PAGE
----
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The AAPG/Datapages Combined Publications Database
Houston Geological Society Bulletin
Abstract: The Great Pliocene Salt Squirt–Mechanics of Folding along the Down-dip Limit of Salt, Gulf of Mexico
From Perdido Canyon to Atwater Valley, the frontal fold-thrust belt along the down-dip limit of salt in the deepwater Gulf of Mexico has become a very active structural play. Salt has played an active role in forming these structures and influencing the deposition of reservoirs of Paleogene, Miocene and Pliocene age. A key to better predictive geologic models for successful hydrocarbon exploitation lies in understanding the mechanisms of salt involvement.
Seismic interpretation across the frontal fold belt was used to sequentially reconstruct 14 horizons from the present through end of the Cretaceous. The top, base and pinchout of both shallow and deep allochthonous salt were well imaged. Paleobathymetry was reconstructed to seafloor gradients representative of present conditions. Cover shortening and deep-salt area, recorded for each time step, show salt flow into the frontal anticline exceeded shortening during Miocene folding. During Pliocene folding, expulsion of deep salt exceeded shortening. Similar effects are observed in other analogues.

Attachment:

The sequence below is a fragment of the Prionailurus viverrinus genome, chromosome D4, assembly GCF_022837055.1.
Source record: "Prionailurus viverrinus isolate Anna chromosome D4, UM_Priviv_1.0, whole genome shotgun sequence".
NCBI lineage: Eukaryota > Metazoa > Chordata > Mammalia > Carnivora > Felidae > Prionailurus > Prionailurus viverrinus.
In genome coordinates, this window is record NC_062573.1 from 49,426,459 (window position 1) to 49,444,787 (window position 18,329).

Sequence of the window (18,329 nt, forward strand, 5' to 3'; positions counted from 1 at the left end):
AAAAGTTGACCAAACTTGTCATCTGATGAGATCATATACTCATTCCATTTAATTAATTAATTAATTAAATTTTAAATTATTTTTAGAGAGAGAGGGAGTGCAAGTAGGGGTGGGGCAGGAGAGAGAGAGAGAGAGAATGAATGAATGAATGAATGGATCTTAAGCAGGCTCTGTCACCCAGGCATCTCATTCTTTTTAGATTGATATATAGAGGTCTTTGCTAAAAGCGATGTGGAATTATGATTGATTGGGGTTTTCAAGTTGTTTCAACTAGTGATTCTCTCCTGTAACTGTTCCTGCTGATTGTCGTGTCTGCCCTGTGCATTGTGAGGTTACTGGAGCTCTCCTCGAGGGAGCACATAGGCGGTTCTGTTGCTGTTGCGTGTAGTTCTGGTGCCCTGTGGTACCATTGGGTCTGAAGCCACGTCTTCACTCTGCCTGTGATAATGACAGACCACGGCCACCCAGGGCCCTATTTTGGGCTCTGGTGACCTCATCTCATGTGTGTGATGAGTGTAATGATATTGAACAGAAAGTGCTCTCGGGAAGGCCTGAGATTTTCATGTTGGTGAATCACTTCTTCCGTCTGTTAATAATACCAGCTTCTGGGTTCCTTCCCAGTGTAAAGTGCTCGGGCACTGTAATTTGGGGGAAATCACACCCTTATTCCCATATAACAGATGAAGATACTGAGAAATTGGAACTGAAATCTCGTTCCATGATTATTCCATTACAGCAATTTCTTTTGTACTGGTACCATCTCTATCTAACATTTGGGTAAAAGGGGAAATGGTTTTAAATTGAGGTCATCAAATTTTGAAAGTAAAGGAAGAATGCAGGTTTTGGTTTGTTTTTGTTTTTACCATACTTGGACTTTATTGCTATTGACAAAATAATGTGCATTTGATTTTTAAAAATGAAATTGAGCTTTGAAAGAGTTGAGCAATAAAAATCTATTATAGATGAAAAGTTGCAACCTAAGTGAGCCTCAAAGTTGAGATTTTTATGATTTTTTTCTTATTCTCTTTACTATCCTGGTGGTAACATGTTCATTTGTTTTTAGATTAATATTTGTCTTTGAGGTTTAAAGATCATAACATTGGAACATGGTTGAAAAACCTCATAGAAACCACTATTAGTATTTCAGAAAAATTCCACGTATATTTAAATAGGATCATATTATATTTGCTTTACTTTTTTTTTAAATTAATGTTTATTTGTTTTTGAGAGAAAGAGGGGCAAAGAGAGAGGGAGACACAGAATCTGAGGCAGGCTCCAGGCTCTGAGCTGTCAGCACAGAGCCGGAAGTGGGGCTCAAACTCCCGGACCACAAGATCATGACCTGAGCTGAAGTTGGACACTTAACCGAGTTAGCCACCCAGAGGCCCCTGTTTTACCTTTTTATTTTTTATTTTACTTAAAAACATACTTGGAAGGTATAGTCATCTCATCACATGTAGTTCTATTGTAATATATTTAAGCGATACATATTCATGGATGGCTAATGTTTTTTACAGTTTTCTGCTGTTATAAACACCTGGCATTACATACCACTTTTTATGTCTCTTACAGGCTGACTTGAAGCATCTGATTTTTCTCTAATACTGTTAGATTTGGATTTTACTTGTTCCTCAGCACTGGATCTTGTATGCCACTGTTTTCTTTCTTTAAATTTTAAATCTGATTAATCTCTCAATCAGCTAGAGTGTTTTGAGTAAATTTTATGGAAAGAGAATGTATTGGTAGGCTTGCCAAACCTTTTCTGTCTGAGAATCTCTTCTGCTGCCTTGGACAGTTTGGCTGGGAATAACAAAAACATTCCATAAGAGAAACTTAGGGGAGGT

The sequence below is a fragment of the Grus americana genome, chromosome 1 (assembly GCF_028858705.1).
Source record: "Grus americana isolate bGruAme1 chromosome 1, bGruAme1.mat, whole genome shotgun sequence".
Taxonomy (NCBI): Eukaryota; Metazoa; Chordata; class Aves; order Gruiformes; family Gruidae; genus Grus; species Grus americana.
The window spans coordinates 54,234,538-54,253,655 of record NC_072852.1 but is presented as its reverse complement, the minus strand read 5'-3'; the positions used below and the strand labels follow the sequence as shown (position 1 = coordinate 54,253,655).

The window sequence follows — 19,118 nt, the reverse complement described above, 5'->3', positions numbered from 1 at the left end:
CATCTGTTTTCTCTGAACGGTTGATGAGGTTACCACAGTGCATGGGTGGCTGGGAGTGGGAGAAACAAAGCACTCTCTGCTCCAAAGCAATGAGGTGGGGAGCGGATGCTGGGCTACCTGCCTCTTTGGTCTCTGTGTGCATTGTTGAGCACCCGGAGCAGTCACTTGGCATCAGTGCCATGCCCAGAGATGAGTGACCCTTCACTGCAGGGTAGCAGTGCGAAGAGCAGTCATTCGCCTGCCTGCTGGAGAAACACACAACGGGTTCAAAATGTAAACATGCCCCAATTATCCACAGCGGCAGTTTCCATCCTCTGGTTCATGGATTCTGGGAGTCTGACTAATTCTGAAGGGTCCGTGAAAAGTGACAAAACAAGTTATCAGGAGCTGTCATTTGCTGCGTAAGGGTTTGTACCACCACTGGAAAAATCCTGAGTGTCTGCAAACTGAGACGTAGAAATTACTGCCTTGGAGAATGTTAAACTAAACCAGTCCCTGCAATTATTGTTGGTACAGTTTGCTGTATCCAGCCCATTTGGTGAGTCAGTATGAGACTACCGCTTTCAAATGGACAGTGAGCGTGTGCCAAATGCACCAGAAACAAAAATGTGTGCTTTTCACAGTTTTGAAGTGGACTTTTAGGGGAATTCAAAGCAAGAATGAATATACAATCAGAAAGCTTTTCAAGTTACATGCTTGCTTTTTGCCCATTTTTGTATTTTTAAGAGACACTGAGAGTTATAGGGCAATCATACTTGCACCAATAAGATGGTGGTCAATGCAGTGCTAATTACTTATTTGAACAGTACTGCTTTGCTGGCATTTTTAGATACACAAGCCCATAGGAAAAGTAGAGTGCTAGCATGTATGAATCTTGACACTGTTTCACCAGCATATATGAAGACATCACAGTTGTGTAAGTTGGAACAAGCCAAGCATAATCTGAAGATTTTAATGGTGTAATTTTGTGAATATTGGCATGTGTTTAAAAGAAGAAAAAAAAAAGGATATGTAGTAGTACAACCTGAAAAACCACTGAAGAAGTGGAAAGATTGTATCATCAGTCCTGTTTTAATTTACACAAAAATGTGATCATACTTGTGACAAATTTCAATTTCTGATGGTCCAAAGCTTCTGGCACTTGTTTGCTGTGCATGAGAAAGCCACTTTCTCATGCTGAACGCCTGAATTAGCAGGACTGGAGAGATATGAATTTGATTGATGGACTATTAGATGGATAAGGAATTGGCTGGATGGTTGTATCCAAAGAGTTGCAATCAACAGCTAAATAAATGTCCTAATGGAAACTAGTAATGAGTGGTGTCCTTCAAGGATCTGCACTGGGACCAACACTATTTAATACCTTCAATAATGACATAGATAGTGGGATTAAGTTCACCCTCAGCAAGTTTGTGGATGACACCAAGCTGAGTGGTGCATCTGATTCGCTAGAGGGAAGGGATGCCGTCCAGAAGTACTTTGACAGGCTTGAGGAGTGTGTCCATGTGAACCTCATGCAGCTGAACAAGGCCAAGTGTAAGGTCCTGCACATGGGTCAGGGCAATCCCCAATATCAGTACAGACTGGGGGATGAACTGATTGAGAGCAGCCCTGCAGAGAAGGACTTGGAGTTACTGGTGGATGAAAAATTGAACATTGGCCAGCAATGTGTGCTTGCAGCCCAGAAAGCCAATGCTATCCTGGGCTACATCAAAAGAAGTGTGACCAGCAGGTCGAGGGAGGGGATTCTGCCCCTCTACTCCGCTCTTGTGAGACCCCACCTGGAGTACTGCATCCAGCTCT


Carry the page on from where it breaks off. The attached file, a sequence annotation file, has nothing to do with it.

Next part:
The geometry of buckle folding above a mobile substrate requires that material initially moved into the fold core is expelled during continued shortening. This can be explained by two mechanically distinct drivers: 1) horizontal buckling of cover sediments forces salt into the fold core or 2) excess halostatic fluid pressure forces vertical flexures of the cover. Geodynamic models for a stiff isostatically-supported layer predict a large difference in flexural wavelength for vertical or horizontal loading.
The observed short-wavelength folds (~10 km) can be modeled as horizontal buckles that nucleated in early Paleogene time and were controlled by the elastic thickness of Cretaceous strata. The observed long-wavelength Miocene fold (~50 km) cannot be similarly modeled. However, a simple model of continuous plate flexure resulting from excess halostatic pressure effectively predicts the observed wavelength. The halostatic pressure model further predicts that deep salt will rise to an isostatically compensated elevation well above the regional datum when released t h r o u g h e m e r g e n t s a l t d i a p i r s . Reconstruction shows more than a kilometer increase in bathymetric relief associated with the emplacement of shallow salt. Extensive, nearly concordant contacts observed below shallow salt imply that an almost catastrophic release of excess halostatic pressure occurred in the Pliocene.
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